When we do go for a whole house we’ve found some come complete with everything and anything you might want or need. Unfortunately they’re not all like that. Since most of the places we stay are international we find different people in different countries have different definitions of “we provide everything”. So in order to avoid being stuck without we’ve made a little airbnb kit we keep packed and ready for our trips. Due to the contents we dont fly with it but we could if we really needed to.

Here’s what’s in our AirBnB Kit

  1. Tea bags
  2. Instant coffee
  3. Sanitizing gel
  4. Dish soap
  5. Paper towels
  6. Laundry detergent
  7. Close pins
  8. Bin bags
  9. Granola
  10. Spoons
  11. Honey
  12. Set of sheets

We tend to pick up basics like milk and maybe yogurt in a local shop to cover breakfast. If we are traveling by car and on a strict budget I will even pack my crockpot to make/reheat a simple meal I can easily bring from home.

We’re looking at going away for the bank holiday weekend at the end of August so I will be making sure our “kit” is set and ready to go!

Do you have an airbnb kit? Or something similar that you always pack? Tell me in the comments below

Hidden Cost of being an Expat

Thanks to technology expats like myself are not longer subject to cray long distance phone call prices just to keep in touch with our families. We have the benefit of skype, facetime, email and many other communication apps which are free or at the most $5 a month (what I pay skype for unlimited calls to US a month). We can text, snapchat and facebook message our friends and family at home when we miss them.

If we are so inclined we can send snail mail – which I am all about. My mom and I joke that the two of us are keeping the US post office in business. I love sending and receiving actual mail, despite the cost. In the US a stamp for a postcard costs $.35 and its good for the entire country. For international mail – postcard or a standard card or letter, its $1.15 for a forever international stamp. Not a fortune but it adds up.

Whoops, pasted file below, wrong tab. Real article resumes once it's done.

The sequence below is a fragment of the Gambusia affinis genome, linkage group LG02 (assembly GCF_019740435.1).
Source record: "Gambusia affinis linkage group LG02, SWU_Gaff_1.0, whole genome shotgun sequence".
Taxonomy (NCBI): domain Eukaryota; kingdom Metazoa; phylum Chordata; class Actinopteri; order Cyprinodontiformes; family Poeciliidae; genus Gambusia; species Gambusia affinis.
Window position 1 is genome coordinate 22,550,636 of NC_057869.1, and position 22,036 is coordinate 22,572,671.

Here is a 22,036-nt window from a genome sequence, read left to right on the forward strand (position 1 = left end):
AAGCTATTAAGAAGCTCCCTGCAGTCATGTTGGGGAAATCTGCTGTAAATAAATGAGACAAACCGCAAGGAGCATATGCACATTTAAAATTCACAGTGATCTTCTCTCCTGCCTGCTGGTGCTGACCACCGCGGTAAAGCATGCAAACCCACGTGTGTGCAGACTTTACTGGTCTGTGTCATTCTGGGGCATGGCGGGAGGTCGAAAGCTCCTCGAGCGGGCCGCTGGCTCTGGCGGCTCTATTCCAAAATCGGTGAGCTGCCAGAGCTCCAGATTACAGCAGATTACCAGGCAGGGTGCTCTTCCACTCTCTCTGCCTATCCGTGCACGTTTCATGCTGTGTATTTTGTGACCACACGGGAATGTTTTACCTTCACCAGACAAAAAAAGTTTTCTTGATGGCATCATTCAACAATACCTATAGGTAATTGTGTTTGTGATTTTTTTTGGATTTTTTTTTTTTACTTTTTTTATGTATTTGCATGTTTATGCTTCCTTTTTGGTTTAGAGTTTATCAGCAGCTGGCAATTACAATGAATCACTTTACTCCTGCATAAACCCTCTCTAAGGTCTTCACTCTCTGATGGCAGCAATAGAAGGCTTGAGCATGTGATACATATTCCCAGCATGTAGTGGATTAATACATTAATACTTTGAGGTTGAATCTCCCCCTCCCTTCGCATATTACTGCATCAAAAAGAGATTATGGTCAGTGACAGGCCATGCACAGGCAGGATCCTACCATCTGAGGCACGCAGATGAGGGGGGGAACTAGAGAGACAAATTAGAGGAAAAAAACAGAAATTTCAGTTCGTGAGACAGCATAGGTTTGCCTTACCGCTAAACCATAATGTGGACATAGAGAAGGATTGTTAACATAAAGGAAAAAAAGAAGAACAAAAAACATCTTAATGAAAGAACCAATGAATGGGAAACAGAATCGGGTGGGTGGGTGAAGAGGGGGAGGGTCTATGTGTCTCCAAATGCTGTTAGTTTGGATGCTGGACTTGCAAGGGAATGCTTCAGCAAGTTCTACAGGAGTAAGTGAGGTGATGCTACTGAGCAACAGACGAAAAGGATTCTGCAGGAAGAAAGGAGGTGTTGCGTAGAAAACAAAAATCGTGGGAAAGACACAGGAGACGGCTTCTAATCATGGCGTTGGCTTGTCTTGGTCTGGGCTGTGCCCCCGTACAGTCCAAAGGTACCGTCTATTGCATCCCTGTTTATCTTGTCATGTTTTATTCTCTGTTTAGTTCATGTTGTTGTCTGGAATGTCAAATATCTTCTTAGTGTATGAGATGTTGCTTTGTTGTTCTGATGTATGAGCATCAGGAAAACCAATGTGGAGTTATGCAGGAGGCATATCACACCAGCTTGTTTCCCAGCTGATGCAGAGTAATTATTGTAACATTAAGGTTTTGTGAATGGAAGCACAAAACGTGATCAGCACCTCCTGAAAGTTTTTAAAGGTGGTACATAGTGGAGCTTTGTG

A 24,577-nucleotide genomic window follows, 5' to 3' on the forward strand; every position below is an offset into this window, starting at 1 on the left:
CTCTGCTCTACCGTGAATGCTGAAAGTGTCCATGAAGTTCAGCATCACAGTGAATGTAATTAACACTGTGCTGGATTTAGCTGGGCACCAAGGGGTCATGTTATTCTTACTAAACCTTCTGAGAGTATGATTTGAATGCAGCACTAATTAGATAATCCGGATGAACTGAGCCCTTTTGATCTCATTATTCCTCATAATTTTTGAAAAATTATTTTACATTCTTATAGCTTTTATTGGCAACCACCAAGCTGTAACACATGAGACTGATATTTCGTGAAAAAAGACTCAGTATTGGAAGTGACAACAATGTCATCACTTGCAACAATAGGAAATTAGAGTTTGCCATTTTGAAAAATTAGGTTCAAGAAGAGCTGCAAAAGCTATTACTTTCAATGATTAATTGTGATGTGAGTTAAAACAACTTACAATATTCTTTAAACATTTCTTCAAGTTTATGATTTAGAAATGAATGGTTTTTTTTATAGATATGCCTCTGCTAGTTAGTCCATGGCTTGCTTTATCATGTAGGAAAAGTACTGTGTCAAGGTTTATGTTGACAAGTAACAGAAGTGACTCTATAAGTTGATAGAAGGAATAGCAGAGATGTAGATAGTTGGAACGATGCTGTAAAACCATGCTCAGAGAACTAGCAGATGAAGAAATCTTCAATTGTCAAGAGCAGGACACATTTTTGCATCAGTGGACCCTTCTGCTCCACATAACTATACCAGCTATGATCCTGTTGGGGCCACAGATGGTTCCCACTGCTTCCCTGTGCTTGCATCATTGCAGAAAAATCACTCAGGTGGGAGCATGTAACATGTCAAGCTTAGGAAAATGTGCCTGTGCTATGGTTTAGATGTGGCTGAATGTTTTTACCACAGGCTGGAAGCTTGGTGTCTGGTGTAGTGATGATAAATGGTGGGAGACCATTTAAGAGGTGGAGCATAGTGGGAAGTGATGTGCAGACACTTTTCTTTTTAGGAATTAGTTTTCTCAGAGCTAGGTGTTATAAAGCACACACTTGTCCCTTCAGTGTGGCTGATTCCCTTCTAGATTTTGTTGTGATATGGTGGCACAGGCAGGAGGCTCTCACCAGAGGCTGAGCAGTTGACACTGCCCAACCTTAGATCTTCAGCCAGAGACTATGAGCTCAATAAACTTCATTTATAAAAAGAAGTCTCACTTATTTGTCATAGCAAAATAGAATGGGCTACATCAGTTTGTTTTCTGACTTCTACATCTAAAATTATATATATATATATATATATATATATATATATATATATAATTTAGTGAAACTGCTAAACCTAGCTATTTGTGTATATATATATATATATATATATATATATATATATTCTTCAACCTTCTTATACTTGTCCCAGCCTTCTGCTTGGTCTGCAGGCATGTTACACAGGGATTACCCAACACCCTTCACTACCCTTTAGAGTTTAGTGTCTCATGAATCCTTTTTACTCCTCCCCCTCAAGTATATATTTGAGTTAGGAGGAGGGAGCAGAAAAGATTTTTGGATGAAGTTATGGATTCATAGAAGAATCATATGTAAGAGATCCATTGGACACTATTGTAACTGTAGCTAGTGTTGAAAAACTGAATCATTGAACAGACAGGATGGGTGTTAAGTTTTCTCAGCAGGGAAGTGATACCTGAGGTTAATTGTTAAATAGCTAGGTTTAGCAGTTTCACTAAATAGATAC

Here in the UK, sending a postcard back to the US costs £1 – $1.30. Not bad, just a bit more than the US. Sending a standard birthday card or letter to the US from the UK costs a whopping £4.65! As you can imagine sending mail back to the US is very expensive. Luckily my mom is happy for me to mail her a lot of mail and she then mails it from the US saving me a lot of cash!

When our friends and family send us things its really awesome – its easy to feel left out and forgotten when we’re out of sight, out of mind. Getting cards, pictures and small packages makes us feel very special. Unfortunately there is a nasty downside to receiving mail. Due to strict customs and VAT policies – royal mail reserve the right to charge us for anything that is shipped to us from another country. I recently received 2 tanks tops valued at $15 each from a swap I did with Reddit. It cost me £13/$16 to get them out of customs. In other words I had to pay for 1/2 of the declared value of the package in order to get it.

Filing taxes is never a fun experience, but when you’re an american expat its even more painful. We have to file taxes in 2 countries – the UK and the US. Unfortunately turbotax isn’t an option for such complicated filing so most families spend upwards of $600 to have a professional international accountant file their taxes. Due to the high tax brackets here it’s unlikely we would owe the US taxes on top of what we pay here in the UK, but it also means we are very unlikely to get any sort of US tax return.